There are still some segments left in the freezer, but bit by bit, they’re disappearing into some happy maws.

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Cook it!

A guide to “cool” cookbooks from Utne Reader, one of those magazines I should probably subscribe to if it weren’t for the piles of oppressive New Yorkers and Harpers growing like healthy beanstalks all over the apartment. Did you know cookbooks, too, have a season (as per the article)?

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In theory, Zabar’s take of the challah bread in the form of a menorah is a fun idea. It’s probably hard, though, to make the bread rise so that it doesn’t look like eight nights of phalli? Take a look and tell me what you think.

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True to the tagline of this blurg, these three months in the kitchen have been sweet and tough, and it’s been really tough on my feet. When I went to see the podiatrist, he x-rayed them and told me the film shows I have D-size width feet (Oh? Two notches from EEE, really?) plus super-high arches, which make shoe shopping that much harder and ongoing. I’m currently rotating four pairs of shoes, not because they’re all comfortable, but because one pair will hurt a part of me—lower back, arches, hips—less than the other pair at any given time. As if this isn’t a pain in the ass by itself, I just noticed two little knobs (of bone? alien?) sticking out the inner side of my left feet today, right underneath the ankle bone. (‘WTF is THAT???!!!’)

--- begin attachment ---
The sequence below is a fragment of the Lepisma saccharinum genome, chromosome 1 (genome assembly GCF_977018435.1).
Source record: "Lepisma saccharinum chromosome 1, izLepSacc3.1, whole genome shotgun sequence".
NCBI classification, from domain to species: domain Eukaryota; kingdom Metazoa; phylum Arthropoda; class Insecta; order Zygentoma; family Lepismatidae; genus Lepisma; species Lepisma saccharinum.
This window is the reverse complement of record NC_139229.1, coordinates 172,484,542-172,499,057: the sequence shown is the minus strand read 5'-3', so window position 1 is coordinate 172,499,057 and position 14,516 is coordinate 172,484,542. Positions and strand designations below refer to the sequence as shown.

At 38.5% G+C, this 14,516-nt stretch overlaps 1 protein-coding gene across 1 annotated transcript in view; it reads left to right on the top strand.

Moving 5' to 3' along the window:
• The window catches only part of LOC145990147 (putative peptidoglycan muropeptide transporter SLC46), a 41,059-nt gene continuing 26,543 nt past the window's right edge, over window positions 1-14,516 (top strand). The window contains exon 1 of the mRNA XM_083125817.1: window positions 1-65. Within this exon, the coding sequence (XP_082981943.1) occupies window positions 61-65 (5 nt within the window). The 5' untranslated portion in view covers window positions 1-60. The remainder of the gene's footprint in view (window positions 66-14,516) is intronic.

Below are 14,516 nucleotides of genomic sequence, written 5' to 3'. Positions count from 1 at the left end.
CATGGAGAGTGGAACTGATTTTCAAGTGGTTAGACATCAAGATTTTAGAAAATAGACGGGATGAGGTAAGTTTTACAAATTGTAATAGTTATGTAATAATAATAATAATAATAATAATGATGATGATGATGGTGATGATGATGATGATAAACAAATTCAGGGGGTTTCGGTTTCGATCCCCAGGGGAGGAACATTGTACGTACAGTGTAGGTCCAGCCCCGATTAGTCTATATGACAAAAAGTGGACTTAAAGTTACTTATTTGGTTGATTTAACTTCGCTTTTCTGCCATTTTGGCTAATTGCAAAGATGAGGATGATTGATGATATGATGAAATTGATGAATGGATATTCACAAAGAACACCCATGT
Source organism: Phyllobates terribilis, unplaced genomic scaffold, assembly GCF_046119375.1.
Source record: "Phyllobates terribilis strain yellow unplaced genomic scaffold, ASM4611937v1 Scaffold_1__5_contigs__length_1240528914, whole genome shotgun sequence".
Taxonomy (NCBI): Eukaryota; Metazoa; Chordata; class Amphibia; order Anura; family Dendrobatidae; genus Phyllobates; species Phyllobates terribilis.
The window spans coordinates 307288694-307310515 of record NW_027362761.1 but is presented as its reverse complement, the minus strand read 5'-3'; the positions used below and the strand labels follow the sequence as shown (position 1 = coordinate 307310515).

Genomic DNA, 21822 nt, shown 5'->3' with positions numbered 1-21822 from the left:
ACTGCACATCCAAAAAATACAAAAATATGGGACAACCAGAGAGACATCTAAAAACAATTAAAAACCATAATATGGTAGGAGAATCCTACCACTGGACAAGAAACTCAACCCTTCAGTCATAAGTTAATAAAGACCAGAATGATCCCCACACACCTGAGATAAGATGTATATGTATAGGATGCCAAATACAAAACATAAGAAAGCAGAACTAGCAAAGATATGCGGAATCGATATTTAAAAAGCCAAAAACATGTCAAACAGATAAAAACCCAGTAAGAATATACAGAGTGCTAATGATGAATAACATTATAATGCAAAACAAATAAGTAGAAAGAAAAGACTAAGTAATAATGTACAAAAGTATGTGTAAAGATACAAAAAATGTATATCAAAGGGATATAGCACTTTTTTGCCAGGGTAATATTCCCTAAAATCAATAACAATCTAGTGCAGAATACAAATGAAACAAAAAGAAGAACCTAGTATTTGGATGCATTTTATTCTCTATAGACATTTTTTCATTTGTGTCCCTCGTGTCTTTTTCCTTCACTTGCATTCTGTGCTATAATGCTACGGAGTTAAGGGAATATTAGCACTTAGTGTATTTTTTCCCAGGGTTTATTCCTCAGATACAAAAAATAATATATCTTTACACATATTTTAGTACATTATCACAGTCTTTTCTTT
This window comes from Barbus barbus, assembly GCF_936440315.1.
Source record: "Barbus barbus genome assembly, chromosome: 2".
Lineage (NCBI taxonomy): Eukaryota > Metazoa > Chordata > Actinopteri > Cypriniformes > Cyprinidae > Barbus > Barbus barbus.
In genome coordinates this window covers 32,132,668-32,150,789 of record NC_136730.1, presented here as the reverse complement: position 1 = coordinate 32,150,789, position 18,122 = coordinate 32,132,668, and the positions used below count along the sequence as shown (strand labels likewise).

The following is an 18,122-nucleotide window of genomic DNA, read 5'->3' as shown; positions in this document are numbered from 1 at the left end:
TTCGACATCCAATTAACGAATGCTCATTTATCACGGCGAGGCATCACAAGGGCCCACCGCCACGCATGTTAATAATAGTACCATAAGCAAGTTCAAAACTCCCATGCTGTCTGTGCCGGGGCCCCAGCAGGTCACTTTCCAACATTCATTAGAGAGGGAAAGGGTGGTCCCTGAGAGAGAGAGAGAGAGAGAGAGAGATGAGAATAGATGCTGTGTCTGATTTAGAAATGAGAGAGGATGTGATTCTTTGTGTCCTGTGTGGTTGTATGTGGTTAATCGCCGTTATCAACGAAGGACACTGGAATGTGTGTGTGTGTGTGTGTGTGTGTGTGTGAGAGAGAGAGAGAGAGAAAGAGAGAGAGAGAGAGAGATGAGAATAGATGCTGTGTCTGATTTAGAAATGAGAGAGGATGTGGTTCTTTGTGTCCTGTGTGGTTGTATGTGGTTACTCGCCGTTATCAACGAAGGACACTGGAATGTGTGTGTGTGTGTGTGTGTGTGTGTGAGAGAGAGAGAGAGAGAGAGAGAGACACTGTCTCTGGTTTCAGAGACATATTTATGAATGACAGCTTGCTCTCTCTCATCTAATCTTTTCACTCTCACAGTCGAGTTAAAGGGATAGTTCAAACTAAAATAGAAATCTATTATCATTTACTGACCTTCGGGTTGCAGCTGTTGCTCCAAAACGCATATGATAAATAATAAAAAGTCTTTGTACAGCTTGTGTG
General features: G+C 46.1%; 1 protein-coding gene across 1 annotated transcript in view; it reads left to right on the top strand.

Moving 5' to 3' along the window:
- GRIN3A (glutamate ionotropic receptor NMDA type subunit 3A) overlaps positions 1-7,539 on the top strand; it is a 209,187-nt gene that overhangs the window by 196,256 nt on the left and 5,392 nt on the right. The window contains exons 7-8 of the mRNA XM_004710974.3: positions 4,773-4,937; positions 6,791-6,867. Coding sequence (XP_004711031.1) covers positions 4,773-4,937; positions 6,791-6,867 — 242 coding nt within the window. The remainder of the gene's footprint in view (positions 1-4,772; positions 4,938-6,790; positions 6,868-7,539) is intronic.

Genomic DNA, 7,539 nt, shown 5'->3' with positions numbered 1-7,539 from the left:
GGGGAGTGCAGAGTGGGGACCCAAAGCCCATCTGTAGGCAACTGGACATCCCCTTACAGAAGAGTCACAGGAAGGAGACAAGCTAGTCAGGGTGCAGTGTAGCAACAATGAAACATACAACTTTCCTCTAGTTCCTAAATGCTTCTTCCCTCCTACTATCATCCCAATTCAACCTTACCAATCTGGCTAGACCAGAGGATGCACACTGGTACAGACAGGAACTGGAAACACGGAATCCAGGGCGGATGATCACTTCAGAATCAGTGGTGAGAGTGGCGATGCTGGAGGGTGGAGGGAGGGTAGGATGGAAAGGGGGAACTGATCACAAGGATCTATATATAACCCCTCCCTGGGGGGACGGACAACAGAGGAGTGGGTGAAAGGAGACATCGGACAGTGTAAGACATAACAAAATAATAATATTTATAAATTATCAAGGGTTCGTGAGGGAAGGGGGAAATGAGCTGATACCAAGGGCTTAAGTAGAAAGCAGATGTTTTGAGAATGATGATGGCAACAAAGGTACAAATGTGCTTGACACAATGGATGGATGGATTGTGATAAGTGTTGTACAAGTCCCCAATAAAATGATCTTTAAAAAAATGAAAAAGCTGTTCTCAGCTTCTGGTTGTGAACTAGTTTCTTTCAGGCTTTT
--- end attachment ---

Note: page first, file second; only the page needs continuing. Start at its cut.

Yeah.

Orthotics would’ve cost $440 with my old insurance, of which I just let go. I’m waiting for my new insurance to kick in, any day now, and then I’ll literally run, albeit with a limp, to the podiatrist. How’s that complicated health care bill coming along, Senate?

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I resent the fact that it’s not even Thanksgiving yet and store windows have holiday displays up. I would’ve been resentful of this e-mail from Sur La Table as well, except these ornaments are pretty darn cute, particularly the wooden rolling pin and the toaster one. Can I just say, though, that pastry chefs don’t all look like that?

 

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My friend J. wanted to meet for lunch at Tal’s Bagels near 54th and 1st today, but when I rounded the corner to look for the deli, I really wanted to go to Financier Patisserie two doors down. “Can we go in for just a second?” I asked her after we downed some tasty but humble split pea soup and bagel with tuna salad at Tal’s. The place was alight with the most beautiful and tight (dare I employ such a slangy adjective?) classic French pastries behind a sparkly pane of glass, all the goodies so close yet so far away. Everything looked delectable and shiny with apricot glaze nappage, but one really caught my eye because I had never seen it before: the Adrienne, which looked like a Napoleon with pistachio mousse. J. really wanted a coconut macaroon quickly before she had to head back to work (not a French macaron, which were also available), and when I asked for it by name—“A coconut rocher, please”—the counterkeep, in a French accent, asked, “What?? What did you say?” in such a distasteful way that I wondered if 1) I was pronounching rocher right (ro-shay) and 2) I should really be getting the Adrienne, non? Tant pis. We gobbled down the macaroon split right down the middle (J. had asked them to cut it, and one of the cash register people half-joked to the other, “Cutting costs extra.”) in the window seats facing 1st Ave., then we had to bid a quick farewell. So, not quite the right substitute for fully relishing all the flavors of an apple galette at Gerard Mulot or some expensive sweet at Laduree overlooking Oh Champs-Elysee, but at least I know now where to go (five locations in NYC) for the closest thing.